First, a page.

Definition of excel in English:



  • 1Be exceptionally good at or proficient in an activity or subject.

    ‘she excelled at landscape painting’
    • ‘He has also been a wonderful football coach and player, excelling in all the various positions on the field.’
    • ‘His rich father purchased him a prized education, but it was football at which the young Watson excelled.’
    • ‘Also shortlisted was a Chelmsford mother-of-three who excels as a football coach.’
    • ‘He might not have the normal wherewithal for all the range of subjects, but in the areas that he excels at he is very, very intelligent.’
    • ‘She was a golden girl in her youth, having excelled academically and at sport.’
    • ‘Again mathematics was his favourite subject but he also excelled at divinity.’
    • ‘The capital side have been excelling in ladies football for the past few seasons, however this team now feels capable of taking on anyone.’
    • ‘This year's taxable activity is one at which we excel - working and paying wages.’
    • ‘By all reports he is well adjusted, excelling in his academic and sports activities.’
    • ‘The ceremony included the honouring of budding students of the school for excelling in various activities.’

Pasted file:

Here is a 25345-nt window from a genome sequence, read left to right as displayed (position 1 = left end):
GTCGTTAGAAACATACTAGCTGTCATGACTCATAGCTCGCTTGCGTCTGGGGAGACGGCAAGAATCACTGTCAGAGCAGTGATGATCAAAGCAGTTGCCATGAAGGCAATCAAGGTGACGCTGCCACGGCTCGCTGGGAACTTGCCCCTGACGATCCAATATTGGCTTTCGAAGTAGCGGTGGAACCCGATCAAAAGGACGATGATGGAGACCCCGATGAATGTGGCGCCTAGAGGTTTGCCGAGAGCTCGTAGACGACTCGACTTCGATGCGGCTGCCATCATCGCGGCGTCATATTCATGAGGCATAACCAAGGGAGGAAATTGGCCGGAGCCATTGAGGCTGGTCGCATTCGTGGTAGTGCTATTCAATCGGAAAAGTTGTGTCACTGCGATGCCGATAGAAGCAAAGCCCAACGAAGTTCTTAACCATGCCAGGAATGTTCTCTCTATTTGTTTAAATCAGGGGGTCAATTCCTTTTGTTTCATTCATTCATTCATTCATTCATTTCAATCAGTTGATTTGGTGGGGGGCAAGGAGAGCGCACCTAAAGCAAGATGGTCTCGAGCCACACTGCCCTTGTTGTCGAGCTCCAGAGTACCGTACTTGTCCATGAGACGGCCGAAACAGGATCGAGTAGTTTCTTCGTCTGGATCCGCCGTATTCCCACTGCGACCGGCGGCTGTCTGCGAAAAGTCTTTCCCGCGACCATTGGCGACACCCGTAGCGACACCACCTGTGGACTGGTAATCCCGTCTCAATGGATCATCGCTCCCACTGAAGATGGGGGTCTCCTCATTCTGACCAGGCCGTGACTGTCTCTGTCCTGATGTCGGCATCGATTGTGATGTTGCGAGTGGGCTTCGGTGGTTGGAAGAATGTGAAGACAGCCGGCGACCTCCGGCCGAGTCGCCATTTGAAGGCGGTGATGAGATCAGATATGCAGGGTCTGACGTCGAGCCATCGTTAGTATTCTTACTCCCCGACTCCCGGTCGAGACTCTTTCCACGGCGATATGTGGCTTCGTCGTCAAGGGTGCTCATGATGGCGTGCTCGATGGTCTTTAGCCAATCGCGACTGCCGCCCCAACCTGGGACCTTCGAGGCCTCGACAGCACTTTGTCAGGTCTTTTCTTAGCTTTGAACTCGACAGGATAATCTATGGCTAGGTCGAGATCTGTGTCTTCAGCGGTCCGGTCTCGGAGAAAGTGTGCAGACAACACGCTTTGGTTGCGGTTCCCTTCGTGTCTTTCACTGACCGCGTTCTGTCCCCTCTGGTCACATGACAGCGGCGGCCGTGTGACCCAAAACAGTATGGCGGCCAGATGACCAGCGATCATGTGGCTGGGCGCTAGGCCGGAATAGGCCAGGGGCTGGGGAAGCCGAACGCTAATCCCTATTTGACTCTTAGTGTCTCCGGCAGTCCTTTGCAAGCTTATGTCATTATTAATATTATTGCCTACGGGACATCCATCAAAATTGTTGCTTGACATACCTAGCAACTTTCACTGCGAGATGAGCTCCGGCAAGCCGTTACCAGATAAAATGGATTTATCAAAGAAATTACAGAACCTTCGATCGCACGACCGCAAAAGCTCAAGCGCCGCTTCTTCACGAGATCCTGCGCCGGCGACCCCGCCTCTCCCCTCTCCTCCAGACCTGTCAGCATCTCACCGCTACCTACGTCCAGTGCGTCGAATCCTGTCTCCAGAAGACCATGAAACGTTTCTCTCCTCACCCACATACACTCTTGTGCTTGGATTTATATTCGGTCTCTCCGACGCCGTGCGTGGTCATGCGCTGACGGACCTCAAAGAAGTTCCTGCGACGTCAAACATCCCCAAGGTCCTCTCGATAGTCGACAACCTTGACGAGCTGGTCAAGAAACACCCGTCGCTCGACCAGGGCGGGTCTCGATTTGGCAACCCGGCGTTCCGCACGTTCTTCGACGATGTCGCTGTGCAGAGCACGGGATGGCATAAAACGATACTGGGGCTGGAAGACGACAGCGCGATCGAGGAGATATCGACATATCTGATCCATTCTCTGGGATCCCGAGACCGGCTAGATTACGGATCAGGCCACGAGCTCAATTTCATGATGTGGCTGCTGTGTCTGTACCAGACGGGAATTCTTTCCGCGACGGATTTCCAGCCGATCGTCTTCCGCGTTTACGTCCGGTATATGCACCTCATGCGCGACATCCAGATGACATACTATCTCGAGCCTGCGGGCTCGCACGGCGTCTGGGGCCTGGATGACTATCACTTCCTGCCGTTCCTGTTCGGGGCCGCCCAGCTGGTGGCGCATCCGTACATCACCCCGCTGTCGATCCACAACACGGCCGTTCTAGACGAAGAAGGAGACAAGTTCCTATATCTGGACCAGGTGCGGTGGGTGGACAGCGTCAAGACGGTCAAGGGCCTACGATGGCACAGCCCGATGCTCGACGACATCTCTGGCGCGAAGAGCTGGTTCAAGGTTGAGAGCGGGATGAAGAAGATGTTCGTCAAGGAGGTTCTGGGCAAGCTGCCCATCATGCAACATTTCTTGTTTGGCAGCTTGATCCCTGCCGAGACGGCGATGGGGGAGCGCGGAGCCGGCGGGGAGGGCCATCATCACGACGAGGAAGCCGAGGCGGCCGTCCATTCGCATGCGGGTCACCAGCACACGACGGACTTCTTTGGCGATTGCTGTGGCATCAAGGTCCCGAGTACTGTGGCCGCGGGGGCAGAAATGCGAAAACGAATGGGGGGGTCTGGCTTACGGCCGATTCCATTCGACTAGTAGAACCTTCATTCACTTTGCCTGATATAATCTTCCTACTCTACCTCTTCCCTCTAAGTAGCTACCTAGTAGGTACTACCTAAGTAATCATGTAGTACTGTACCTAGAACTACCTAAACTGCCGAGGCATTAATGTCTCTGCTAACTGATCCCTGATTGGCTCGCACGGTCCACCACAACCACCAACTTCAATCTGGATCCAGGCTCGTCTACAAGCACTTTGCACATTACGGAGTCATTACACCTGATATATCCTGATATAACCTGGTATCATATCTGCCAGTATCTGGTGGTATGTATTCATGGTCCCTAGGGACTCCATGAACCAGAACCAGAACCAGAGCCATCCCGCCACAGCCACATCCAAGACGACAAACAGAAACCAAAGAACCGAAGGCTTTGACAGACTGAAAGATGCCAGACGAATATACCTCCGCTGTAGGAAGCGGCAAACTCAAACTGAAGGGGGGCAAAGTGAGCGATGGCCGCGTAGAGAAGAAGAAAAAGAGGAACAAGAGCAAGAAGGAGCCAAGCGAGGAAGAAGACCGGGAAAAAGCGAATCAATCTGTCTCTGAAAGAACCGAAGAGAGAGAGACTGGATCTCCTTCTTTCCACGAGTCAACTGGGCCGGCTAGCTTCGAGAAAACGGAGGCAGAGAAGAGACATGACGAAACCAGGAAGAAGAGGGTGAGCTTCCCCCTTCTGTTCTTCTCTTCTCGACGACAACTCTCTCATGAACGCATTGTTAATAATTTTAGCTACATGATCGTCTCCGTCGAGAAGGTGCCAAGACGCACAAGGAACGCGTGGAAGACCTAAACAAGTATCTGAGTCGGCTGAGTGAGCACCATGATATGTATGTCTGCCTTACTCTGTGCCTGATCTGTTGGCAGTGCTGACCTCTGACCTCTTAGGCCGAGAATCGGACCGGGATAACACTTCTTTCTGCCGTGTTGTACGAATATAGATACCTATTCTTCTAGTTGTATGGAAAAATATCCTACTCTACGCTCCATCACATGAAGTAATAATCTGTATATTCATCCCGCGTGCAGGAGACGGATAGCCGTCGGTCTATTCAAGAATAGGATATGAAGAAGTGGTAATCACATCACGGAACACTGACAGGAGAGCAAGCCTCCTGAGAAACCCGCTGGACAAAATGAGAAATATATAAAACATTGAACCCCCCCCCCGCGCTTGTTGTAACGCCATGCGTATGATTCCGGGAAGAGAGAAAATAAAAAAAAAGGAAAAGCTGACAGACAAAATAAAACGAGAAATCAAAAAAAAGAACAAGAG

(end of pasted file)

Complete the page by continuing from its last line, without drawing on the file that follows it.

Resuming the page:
• ‘The school chose to specialise in media after an audit showed pupils were increasingly opting for the subject and excelling.’
    • ‘It is the kind of scene at which McEwan excels: his depiction of the showdown is tense, visual and dramatic.’
    • ‘Plus the fact that I happen to excel in all subjects, a bigger brain usage will do that to you.’
    • ‘He has the speed and strength to rush the passer and also excels in pass coverage.’
    • ‘It also released the actor into the roving role in which he excels.’
    • ‘She excelled in every subject and was friends with just about the entire school.’
    • ‘He began to excel in it and represented Horwich in the final Youth Games held last weekend.’
    • ‘Downland not only excels in physical activities but in the academic sphere as well.’
    • ‘On the other hand, there is one thing that the party has been excelling at - the ability to expand its money-making activities.’
    • ‘But of course, it's the big jaunty disco showstoppers at which she excels.’
    shine, be very good, be excellent, be brilliant, be outstanding, be skilful, be talented, be proficient, be expert, be pre-eminent, reign supreme, wear the crown, stand out, be the best, be unrivalled, be unparalleled, be unequalled, be without equal, be second to none, be unsurpassed
    surpass, outdo, outshine, outclass, outstrip, beat, beat hollow, top, cap, transcend, be better than, be superior to, go one better than, better, pass, eclipse, overshadow, put in the shade, put to shame
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    1. 1.1excel oneselfBritish Perform exceptionally well.
      ‘the keeper excelled himself to keep out an Elliott header’
      • ‘The Pendle team were a little thin on the ground, but those who did compete excelled themselves with a total of 16 personal best performances.’
      • ‘During the course of this extraordinarily long movie, my children grew up, left home and had children of their own, Sam, in particular, excelling himself with a successful legal practice aimed at weeding out fraudulent accident claims.’